Did you know you can build your credit score without having a credit card, but having a credit card or credit history is the main measure of creditworthiness? There are several components that go into calculating your FICO score. A FICO score is a measure of consumer credit risk. As with most lending institutions, the less chance, the better interest rate usually.
It would be best if you started building a credit history, and here are five basic rules to doing so.
- If you have a loan, be sure to make your payments on time, every time. One-third of your credit score is based on your payment history. So, this one is vital to maintain. You will be dinged if you aren’t making your payments on time. Demonstrate your ability to manage credit by maintaining a pristine payment history.
- Don’t use all the credit lines. If you have available credit, don’t use all of it. If you max out your credit, lenders see this as a red flag. They believe you are headed to financial trouble. Show lenders you are a responsible consumer by not maxing out your credit lines. This adds up to 30% of your credit score.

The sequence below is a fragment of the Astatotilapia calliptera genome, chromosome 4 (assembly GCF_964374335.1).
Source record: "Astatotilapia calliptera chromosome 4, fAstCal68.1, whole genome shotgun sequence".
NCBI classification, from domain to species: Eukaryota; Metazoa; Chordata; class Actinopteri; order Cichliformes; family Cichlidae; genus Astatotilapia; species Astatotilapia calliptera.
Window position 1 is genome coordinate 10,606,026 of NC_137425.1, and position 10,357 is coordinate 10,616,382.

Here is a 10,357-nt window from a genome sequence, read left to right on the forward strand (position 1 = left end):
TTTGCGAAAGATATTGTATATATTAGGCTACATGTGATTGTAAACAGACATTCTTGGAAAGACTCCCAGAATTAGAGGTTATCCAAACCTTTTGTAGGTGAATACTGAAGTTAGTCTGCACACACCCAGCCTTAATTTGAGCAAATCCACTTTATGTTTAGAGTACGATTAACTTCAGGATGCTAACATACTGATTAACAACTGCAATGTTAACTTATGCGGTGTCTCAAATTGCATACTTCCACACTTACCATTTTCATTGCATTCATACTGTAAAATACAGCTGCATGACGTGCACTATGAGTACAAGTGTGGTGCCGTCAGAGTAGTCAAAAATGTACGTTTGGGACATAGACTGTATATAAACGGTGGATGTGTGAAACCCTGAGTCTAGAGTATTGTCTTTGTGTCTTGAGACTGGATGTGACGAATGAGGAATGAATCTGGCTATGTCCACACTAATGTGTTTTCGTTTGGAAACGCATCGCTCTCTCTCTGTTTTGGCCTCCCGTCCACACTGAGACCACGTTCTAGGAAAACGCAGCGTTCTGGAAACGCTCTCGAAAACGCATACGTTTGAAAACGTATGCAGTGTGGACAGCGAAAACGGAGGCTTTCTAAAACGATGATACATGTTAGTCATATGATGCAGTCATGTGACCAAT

- Credit history is another component lenders use to determine creditworthiness. They want to see that you have been consistently responsible over time. Keep open any credit cards you have as long as you can. Time is on your side here, but don’t open too many cards all at once. This is also a red flag to lenders and a signal you may be in over your head. Make a small charge on the card and pay it off when the bill is due.
- Review your credit score often to watch for errors. Many people fall victim to identity theft each year. Some people have cards opened in their name without their knowledge. Fraudulent charges can be the downfall of a credit score.
- Pay down debt quickly. When you carry debt from month to month, you end up paying interest and fees. Pay your debt down quickly (see item 2) and improve your credit utilization while saving yourself interest and boosting your on-time payments (see item 1).
Having a credit card can be convenient (not having to go to the bank all the time), but it can also be costly. If you don’t pay your credit cards and loans on time, this will lower your credit score, causing you to have a higher interest rate over time. If your credit score drops, look into it immediately. If there is an error or an account you don’t recognize, report it right away. You can repair bad credit, but if it’s a mistake, why should you have to? Pay down your debt quickly. Don’t carry a balance if you don’t have to. Be sure to maintain a good credit score by following the guidelines listed above. If you think you are getting into financial trouble, talk to an advisor. They may be able to help you.